Approximately 200 airplanes and more than 2,500 people descended on Pioneer Field in Valdez, Alaska, May 12-14, 2017, for the 14th Valdez Fly-In and Air Show.
The 2017 event featured spectacular STOL flying, aerobatics by Scott Sexton and Gary Ward, a demonstration of a World War II era C-46 cargo plane, and a world record in the world famous STOL contest.
“The event was perhaps the best we have ever had,” noted organizers.
Frank Knapp of Palmer took advantage of perfect conditions for STOL flying to set a new world record. Saturday of the contest featured cool temperatures and consistent 13-15 kt westerly sea breeze right down the runway. On his second attempt Knapp made a 14 foot, 7 inch takeoff and an equally impressive 10 foot, 5 inch landing, both records and for a combined score of 25 feet.
The crowd cheered as his plane landed just past the line and a video shows the wheels only making one revolution before coming to a stop.
Knapp’s yellow light sport Lil’ Cub started life as a J-3 that Frank and his wife Kris built and then rebuilt with numerous modifications. This year the plane featured a 180-hp Lycoming 0-320 and special flaps that Knapp designed.
Just as important as the plane is the amount of practice Knapp put in. Organizers report he was at Valdez two weeks early making numerous hops down the runway.
All classes witnessed impressive flying. In the Bush Class the top five planes were only separated by 9 total feet in the semi-final.This year the top five planes flew in a final heat where Chris Wyekoff of Wasilla had a takeoff of 59 feet and a landing of 80 feet, for a total score of 139 feet for the win. Wyekoff won a set of 31-inch Alaskan Bushwheels from Airframes Alaska for his excellent flying.
Tim Hudzinski of Wasilla won the Alternate Bush class in his Backcountry SQ-2 with a takeoff of 47 feet and a landing of 28 feet. Tom’s performance earned him a set of Acme Aero Fab Bush Shocks.
The heavy Touring Class was won by perennial contestant Wes Erb of Big Lake in his Cessna 180 with a takeoff of 90 feet and a landing of 135 feet, for a total score of only 225 feet for the Sky Wagon. Erb’s efforts won him a Spidertracks tracking unit.
Mark Hasner of Fairbanks took home a Tanis Engine heater for winning the Light Touring Class in his Cessna 170B with a take off of 75 feet and landing of 83 feet for a combined score of 158. These numbers would have made him competitive in the Bush Class, organizers noted.
The crowd favorite was Lydia Jacobs of Corinth Maine in her Cessna 150. The 19 year old sold most of her belongings, including her car, for the gas money needed to fly to Alaska to start her career in aviation. She loaded the remainder of her belongings into her 150 and spent almost 60 hours flying to Alaska. Jacobs had always wanted to compete in Valdez and hopes to be a professional bush pilot.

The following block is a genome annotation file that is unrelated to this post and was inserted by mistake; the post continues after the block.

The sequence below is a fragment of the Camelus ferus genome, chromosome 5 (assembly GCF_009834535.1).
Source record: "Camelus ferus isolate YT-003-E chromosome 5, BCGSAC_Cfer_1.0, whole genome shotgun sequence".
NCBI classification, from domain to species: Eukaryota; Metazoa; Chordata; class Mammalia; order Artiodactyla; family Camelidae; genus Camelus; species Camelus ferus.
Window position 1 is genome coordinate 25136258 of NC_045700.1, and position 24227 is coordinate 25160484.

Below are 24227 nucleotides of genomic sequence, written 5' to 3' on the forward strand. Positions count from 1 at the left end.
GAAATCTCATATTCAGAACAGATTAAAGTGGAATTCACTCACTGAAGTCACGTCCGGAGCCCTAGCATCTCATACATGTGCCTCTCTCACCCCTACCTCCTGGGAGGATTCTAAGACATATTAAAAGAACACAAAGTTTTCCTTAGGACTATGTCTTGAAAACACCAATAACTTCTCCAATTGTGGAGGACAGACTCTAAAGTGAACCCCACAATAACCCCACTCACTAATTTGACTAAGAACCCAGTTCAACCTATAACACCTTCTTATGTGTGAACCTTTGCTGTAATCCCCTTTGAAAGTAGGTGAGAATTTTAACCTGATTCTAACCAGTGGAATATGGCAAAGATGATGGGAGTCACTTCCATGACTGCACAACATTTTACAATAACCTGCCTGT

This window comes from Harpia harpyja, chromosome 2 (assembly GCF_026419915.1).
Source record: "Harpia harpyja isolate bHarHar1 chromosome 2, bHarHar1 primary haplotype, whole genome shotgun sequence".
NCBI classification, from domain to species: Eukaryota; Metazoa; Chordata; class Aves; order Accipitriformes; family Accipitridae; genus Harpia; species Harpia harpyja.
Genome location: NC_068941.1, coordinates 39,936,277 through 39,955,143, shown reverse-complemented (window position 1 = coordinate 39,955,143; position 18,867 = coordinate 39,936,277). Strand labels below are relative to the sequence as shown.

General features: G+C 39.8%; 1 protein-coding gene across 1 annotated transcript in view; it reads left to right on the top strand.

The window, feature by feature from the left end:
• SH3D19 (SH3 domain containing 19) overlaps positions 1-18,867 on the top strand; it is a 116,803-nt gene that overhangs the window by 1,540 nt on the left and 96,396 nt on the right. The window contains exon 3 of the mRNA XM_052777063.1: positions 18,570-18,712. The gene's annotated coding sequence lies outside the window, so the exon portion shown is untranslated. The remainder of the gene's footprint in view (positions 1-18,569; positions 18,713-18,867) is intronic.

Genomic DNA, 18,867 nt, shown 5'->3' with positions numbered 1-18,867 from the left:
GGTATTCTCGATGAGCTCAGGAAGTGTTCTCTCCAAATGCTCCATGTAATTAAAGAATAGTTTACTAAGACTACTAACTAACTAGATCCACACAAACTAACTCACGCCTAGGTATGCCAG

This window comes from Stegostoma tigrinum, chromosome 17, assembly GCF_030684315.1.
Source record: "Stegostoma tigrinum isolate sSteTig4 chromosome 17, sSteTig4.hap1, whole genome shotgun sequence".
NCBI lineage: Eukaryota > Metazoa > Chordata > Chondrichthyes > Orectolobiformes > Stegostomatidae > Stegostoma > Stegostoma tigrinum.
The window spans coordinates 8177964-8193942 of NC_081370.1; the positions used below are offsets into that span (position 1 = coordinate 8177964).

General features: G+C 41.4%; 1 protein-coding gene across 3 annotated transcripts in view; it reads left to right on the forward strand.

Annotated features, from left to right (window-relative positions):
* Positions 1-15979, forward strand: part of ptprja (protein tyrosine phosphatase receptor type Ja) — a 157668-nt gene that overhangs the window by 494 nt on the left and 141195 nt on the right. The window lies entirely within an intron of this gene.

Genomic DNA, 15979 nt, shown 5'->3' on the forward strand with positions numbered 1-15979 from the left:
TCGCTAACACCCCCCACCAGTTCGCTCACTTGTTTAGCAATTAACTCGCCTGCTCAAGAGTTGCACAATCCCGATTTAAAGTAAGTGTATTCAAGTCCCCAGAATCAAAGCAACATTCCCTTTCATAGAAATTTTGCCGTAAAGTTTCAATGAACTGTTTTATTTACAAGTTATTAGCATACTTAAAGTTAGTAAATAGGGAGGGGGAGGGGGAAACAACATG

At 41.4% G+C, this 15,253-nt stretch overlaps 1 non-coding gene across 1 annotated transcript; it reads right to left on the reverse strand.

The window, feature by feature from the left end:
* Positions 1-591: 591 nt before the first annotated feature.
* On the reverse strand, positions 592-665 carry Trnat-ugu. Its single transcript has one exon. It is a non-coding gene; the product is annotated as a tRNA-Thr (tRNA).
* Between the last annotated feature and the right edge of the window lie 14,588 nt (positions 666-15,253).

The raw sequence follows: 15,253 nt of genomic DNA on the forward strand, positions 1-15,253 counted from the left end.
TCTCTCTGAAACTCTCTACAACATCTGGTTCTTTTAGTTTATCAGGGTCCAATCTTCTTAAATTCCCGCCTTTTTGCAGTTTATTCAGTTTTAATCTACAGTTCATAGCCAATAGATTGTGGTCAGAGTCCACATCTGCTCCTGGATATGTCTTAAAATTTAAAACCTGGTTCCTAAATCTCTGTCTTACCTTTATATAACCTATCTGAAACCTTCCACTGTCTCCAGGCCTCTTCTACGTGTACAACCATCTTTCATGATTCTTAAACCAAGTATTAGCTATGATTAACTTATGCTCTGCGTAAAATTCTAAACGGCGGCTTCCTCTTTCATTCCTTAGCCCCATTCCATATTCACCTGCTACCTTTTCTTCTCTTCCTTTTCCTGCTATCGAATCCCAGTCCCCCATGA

Her takeoff of 126 feet and 151 foot landing showed her ability to get all the performance of her 150 that she could. While Jacobs was flying the crowd donated money to offset her gas bill for the trip north. She collected more than $800 and the award for the longest traveled contestant.
While the STOL competition is the signature event for Valdez, competitors also participated in a flour bombing competition and a balloon bust event.
There were numerous demonstrations, including Paul Claus demonstrating his mastery of the Turbine Otter with a takeoff under 100 feet and several demonstrations by Everts Air Fuel in their 1945 C-46 Hot Stuff. The 35,000 pound freighter had an approximately 500-foot takeoff as the rumble of the twin radial engines drowned out all other sound.
Scott Sexton performed aerobatics in his Citabria, as well as lead a missing man formation for long-time fly-in participant and supporter Marc Paine, who died in an accident at an air show last summer.
Gary Ward flew his MX-2 up from Georgia for the chance to perform in Valdez and amazed the crowd. Ward had never seen such a spectacular venue for aerobatics and used the mountain behind the airport as a canvas for his aerial artistry. The sounds of his plane reverberated as he climbed up one ridge and down the next.
The reach of the Valdez-Fly In was demonstrated when the contest started streaming live on Facebook. More than 20,000 people from around the world watched, contributing enthusiastic comments about the performances. Interest has continued with video of Frank Knapp’s performance with more than 1 million views.
While the flying provides the entertainment, having a chance to meet and socialize with fellow pilots is what keeps many coming back, organizers noted. Pilots camped with their planes and more who drove in surrounded the airfield as well. Pilots lingered and swapped stories and tips as well. Event organizers said they are already working on the 2018 event.